Hey, everyone. I have a new $5 word for you: nystagmus. Now, before you run off to look it up on Wikipedia, give me a chance to tell my story.

Over the past six weeks I have been experiencing a weird sensation when I look at something up close, including my cell phone, books and, on occasion, a computer monitor. What happens is my eyes twitch back and forth making things I see a bit blurry. I feel eye movement and the motion leaves me with a bit of tension in the middle of my forehead. Over the course of a day this sensation builds up into a headache or a dull throb between my eyes. Weird, right?

Well, about two weeks ago I went to the optometrist office (at Kaiser) and ordered new contact lenses. I had been putting this off since before my wedding when I purchased new glasses. Anyway… after I ordered the contacts I asked a receptionist if there was an optometrist around who was on break who could answer a question. She found a doctor for me and he brought me into his office.

This was not my regular eye doctor and he knows nothing about my medical background. As I told him about what I was experiencing he began to look worried. He said, “Are your eyes moving from side to side or up and down?” I said, “Side to side.” He sighed, and said, “Well, I can tell you this has nothing to do with your eyes. What you are explaining to me is characteristic of a condition called nystagmus and it has to do with your brain.” He looked uncomfortable telling me this because, really, who likes delivering bad news?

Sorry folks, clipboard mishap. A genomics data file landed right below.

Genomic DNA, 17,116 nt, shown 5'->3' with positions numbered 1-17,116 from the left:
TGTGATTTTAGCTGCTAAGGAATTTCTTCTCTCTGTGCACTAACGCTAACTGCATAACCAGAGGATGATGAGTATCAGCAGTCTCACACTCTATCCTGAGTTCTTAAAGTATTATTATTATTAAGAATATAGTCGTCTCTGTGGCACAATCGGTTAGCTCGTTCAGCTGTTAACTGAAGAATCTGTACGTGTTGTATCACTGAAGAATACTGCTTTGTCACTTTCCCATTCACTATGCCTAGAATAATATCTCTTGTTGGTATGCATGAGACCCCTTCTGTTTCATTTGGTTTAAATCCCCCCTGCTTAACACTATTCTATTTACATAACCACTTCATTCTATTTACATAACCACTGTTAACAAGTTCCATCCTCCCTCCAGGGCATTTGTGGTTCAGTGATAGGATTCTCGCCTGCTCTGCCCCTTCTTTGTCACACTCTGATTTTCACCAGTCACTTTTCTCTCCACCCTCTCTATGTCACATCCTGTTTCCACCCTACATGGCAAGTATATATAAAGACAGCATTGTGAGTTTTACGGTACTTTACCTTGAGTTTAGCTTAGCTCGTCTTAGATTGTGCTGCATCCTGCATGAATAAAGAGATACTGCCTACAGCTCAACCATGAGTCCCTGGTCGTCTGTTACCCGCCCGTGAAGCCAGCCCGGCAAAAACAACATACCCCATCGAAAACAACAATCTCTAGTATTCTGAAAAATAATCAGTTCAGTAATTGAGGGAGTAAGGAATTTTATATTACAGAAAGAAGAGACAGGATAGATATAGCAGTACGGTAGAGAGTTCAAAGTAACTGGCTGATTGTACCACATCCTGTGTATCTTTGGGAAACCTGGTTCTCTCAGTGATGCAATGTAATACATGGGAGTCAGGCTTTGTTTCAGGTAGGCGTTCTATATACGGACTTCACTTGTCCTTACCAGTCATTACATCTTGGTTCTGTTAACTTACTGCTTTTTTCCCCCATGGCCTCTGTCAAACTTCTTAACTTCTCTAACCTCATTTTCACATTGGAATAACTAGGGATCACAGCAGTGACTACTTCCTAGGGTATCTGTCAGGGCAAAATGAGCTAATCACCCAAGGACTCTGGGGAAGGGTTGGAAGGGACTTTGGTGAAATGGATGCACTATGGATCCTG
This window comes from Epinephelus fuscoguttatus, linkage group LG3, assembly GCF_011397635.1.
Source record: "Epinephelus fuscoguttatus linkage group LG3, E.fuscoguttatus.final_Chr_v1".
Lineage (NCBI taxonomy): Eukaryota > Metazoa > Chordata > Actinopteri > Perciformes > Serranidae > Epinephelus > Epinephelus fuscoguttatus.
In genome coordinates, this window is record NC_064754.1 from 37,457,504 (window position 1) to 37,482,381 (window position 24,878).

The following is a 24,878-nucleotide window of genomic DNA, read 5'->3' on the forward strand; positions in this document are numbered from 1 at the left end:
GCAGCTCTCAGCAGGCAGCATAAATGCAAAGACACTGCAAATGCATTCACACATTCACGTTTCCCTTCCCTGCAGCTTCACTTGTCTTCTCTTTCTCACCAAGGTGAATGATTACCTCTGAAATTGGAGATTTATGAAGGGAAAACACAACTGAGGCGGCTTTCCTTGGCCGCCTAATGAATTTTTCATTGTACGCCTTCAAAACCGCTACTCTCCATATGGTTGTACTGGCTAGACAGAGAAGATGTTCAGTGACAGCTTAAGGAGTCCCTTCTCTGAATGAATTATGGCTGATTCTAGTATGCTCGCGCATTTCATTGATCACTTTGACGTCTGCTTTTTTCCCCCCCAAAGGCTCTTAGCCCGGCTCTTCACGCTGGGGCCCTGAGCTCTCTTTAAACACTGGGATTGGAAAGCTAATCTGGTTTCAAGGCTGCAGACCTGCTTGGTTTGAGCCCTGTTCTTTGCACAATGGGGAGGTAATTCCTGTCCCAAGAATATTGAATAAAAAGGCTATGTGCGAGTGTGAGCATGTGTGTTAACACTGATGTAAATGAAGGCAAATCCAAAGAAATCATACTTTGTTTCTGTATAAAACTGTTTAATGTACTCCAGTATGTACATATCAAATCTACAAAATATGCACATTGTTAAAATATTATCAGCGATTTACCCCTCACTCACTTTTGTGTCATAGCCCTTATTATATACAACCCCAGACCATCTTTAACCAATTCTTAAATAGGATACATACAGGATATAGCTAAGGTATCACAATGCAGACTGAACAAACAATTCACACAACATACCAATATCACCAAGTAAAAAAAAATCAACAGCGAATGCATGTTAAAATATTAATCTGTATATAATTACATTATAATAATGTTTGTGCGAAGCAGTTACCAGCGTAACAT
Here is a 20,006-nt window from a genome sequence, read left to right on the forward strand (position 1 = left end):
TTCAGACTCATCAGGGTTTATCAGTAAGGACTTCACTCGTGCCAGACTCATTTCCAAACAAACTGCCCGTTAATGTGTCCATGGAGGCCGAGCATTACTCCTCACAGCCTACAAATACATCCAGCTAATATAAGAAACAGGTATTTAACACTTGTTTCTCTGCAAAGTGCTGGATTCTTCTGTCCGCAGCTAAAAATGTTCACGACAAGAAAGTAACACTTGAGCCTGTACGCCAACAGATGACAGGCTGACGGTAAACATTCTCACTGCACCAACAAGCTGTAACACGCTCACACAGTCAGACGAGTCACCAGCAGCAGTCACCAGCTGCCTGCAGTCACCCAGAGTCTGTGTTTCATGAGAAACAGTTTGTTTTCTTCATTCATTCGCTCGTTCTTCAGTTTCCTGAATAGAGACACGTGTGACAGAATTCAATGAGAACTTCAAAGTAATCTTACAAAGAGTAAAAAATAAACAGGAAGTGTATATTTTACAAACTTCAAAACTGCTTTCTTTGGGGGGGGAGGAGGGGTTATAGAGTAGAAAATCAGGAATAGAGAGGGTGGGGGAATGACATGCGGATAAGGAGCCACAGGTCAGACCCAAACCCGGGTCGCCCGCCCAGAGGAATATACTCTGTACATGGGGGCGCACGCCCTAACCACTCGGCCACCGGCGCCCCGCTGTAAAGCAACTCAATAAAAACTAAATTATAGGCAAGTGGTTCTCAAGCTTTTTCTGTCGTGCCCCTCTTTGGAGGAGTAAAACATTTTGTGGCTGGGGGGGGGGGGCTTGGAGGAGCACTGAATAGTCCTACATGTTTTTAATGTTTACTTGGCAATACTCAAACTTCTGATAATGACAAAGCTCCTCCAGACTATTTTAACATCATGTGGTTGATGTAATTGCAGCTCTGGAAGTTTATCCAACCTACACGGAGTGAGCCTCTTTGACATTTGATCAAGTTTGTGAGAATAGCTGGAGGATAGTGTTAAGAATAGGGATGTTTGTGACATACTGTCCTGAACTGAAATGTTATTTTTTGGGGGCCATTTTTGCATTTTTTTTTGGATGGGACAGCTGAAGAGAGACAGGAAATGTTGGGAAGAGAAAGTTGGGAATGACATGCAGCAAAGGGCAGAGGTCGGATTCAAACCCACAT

At this point I stopped him. I said, “Oh, well, there is something you should know about me before you go on. I have brain cancer. And epilepsy. So…”

It’s one thing when you tell a new person about your cancer, but I always get a completely different response telling a medical professional about my condition. I can see in their eyes a bunch of neurons firing as questions become answered and new questions/concerns arise. They treat me differently (in a good way)… They are no longer in the position of “the doctor who knows everything.” They become curious and almost excited wondering how their specialty interacts with the novelty presented before them. And I secretly love this. (I guess this is no longer a secret.) Why do I love this? Because I am no longer a normal, 31-year-old female in good health. I am now someone they can learn from and this means they will treat me with extra attention and respect.

The doctor said, “When was the last time you had an MRI?” I told him it was a month ago and that there were no changes. I then told him that my tumor is in the left parietal lobe and that from my understanding vision is controlled by the occipital lobe. He said that is mostly true but there are other parts of our brain that play a role in our vision. We then proceeded to geek-out on brain terminology for a few minutes before he busted out a thick medical volume about optometry. He scanned the index for nystagmus and read a few passages to me.

He said, “Normally when someone comes in with this problem we refer the patient to a neurologist–” I told him I have two neurologists. He said I should make an appointment with one of them to get the problem evaluated; it sounded to him like something had changed.

I asked him to write the word “nystagmus” on a piece of paper so I could look it up. We shook hands and I went home. I have a neurological evaluation scheduled for next week.

Now you can look up the word nystagmus if you want. I already have. With this condition the worst-case scenario is that you could have a brain tumor.


I already knew that.